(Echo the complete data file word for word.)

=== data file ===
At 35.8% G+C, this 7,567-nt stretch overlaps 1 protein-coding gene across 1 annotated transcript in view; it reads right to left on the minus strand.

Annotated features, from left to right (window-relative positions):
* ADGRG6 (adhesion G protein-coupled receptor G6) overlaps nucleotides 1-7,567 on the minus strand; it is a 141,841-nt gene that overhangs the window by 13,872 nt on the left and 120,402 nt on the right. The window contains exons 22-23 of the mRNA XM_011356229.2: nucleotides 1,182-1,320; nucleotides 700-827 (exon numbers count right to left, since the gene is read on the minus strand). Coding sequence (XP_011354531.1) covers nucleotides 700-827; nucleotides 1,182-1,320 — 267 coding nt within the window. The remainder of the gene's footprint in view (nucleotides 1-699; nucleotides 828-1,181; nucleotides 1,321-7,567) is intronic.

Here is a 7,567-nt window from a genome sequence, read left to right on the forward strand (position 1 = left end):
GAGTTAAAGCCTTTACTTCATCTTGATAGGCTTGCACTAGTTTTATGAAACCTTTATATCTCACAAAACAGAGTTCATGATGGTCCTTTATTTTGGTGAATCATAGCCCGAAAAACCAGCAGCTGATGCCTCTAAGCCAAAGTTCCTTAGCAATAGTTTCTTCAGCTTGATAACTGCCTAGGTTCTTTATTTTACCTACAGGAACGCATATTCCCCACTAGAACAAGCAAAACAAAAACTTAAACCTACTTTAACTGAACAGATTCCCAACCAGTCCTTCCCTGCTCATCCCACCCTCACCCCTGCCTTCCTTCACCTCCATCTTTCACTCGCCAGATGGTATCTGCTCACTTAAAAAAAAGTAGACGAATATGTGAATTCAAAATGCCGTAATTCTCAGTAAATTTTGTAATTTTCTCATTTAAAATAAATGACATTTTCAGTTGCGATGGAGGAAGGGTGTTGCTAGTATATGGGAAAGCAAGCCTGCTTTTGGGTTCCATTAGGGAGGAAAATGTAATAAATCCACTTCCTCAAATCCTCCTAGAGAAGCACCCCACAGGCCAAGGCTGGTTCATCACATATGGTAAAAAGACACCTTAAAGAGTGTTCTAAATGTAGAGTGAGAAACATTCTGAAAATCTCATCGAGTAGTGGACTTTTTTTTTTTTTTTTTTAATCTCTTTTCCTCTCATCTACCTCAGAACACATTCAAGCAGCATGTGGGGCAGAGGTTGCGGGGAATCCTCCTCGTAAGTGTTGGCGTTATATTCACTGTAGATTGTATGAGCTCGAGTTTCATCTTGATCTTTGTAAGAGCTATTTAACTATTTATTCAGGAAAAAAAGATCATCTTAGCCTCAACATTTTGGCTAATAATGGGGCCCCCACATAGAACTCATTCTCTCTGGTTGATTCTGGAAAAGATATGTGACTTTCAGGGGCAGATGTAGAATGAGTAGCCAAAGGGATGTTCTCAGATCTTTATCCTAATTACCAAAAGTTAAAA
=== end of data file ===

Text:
At 35.8% G+C, this 7,567-nt stretch overlaps 1 protein-coding gene across 1 annotated transcript in view; it reads right to left on the minus strand.

Annotated features, from left to right (window-relative positions):
* ADGRG6 (adhesion G protein-coupled receptor G6) overlaps nucleotides 1-7,567 on the minus strand; it is a 141,841-nt gene that overhangs the window by 13,872 nt on the left and 120,402 nt on the right. The window contains exons 22-23 of the mRNA XM_011356229.2: nucleotides 1,182-1,320; nucleotides 700-827 (exon numbers count right to left, since the gene is read on the minus strand). Coding sequence (XP_011354531.1) covers nucleotides 700-827; nucleotides 1,182-1,320 — 267 coding nt within the window. The remainder of the gene's footprint in view (nucleotides 1-699; nucleotides 828-1,181; nucleotides 1,321-7,567) is intronic.

Here is a 7,567-nt window from a genome sequence, read left to right on the forward strand (position 1 = left end):
GAGTTAAAGCCTTTACTTCATCTTGATAGGCTTGCACTAGTTTTATGAAACCTTTATATCTCACAAAACAGAGTTCATGATGGTCCTTTATTTTGGTGAATCATAGCCCGAAAAACCAGCAGCTGATGCCTCTAAGCCAAAGTTCCTTAGCAATAGTTTCTTCAGCTTGATAACTGCCTAGGTTCTTTATTTTACCTACAGGAACGCATATTCCCCACTAGAACAAGCAAAACAAAAACTTAAACCTACTTTAACTGAACAGATTCCCAACCAGTCCTTCCCTGCTCATCCCACCCTCACCCCTGCCTTCCTTCACCTCCATCTTTCACTCGCCAGATGGTATCTGCTCACTTAAAAAAAAGTAGACGAATATGTGAATTCAAAATGCCGTAATTCTCAGTAAATTTTGTAATTTTCTCATTTAAAATAAATGACATTTTCAGTTGCGATGGAGGAAGGGTGTTGCTAGTATATGGGAAAGCAAGCCTGCTTTTGGGTTCCATTAGGGAGGAAAATGTAATAAATCCACTTCCTCAAATCCTCCTAGAGAAGCACCCCACAGGCCAAGGCTGGTTCATCACATATGGTAAAAAGACACCTTAAAGAGTGTTCTAAATGTAGAGTGAGAAACATTCTGAAAATCTCATCGAGTAGTGGACTTTTTTTTTTTTTTTTTTAATCTCTTTTCCTCTCATCTACCTCAGAACACATTCAAGCAGCATGTGGGGCAGAGGTTGCGGGGAATCCTCCTCGTAAGTGTTGGCGTTATATTCACTGTAGATTGTATGAGCTCGAGTTTCATCTTGATCTTTGTAAGAGCTATTTAACTATTTATTCAGGAAAAAAAGATCATCTTAGCCTCAACATTTTGGCTAATAATGGGGCCCCCACATAGAACTCATTCTCTCTGGTTGATTCTGGAAAAGATATGTGACTTTCAGGGGCAGATGTAGAATGAGTAGCCAAAGGGATGTTCTCAGATCTTTATCCTAATTACCAAAAGTTAAAA